… for some people, the past continues to gnaw at and disturb the present, and maybe this seemingly simple sentence is at root behind everything I’ve ever felt compelled to write.”
How did you discover that you were a writer?
In adolescence when it was the only way I could sort out the chaos that life seemed to be; it then became the only way for me to understand, to be able to put my emotions or experiences into a form and then look at them from more of a distance. And then, (or therefore?) I really wasn’t suited for any other line of work.
Describe your writing process.
By now, I’m not so much spewing raw emotion in order to control, examine and understand it. Working on a current project is discipline, but without any mandatory “words per day.” I do not stress over long dry periods because I know my brain is working behind-the-scenes and eventually I’ll know where to go. All through the day (and night) if I get an idea for anything from a piece of dialogue to a detail that has to change, I write it on a scrap of paper and those scraps end up on my desk to be attended to (expanded or remembered) in word docs of notes and lists. Research is very important and at times might be more than 50% of writing time. So I have two monitors with the internet on one and my word doc on the other. Research is everything from idioms and popular culture of a certain time period to how the legal system works for particular offenses or when a baby might be starting to talk or walk (since I don’t have children).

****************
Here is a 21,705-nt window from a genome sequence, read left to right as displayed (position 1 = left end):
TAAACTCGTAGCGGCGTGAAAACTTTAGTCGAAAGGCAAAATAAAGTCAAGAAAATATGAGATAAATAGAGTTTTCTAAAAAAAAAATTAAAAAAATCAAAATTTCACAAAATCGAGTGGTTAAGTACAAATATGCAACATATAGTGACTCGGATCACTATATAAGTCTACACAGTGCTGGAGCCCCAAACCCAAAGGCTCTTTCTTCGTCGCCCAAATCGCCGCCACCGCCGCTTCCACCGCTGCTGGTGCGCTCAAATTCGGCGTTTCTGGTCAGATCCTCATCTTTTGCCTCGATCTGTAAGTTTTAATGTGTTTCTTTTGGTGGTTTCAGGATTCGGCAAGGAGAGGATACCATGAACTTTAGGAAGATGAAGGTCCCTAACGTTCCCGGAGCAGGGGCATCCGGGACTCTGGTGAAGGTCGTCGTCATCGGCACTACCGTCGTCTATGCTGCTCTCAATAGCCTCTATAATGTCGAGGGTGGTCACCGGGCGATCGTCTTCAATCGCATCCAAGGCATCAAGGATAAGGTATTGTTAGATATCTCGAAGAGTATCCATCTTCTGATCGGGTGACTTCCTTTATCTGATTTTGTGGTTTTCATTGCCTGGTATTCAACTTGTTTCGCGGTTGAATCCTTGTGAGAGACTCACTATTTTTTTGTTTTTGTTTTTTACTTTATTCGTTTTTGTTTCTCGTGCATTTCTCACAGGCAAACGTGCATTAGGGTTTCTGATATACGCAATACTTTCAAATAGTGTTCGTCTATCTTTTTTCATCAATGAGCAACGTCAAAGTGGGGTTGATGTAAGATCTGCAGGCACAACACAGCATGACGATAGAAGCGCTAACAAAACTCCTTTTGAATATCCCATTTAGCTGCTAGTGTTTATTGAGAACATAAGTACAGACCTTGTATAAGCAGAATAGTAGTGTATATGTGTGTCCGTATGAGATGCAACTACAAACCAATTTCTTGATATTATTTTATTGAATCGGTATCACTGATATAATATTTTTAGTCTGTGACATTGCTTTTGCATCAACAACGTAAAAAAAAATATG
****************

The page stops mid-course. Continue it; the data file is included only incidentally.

What was the inspiration behind what you’ll be reading at Waterline?
My selected stories were just published, so these pieces are from some of the far-flung corners of my career, all with different origins. If there’s something in common, it’s how, for some people, the past continues to gnaw at and disturb the present, and maybe this seemingly simple sentence is at root behind everything I’ve ever felt compelled to write.
What are you working on now?
My current novel concerns a man who tried to escape the disappointment of not spending life with the person he loves, so he creates a substitute life just so he won’t be alone, and that relationship verges on abusive (with the man not the abuser).
What was the last great thing you read by another author?
Probably an Edith Wharton, Willa Cather, or Alice Munroe.
You’re organizing a literary dinner party. Which writer, dead or alive, do you invite?
See above! Plus at least one who can cook.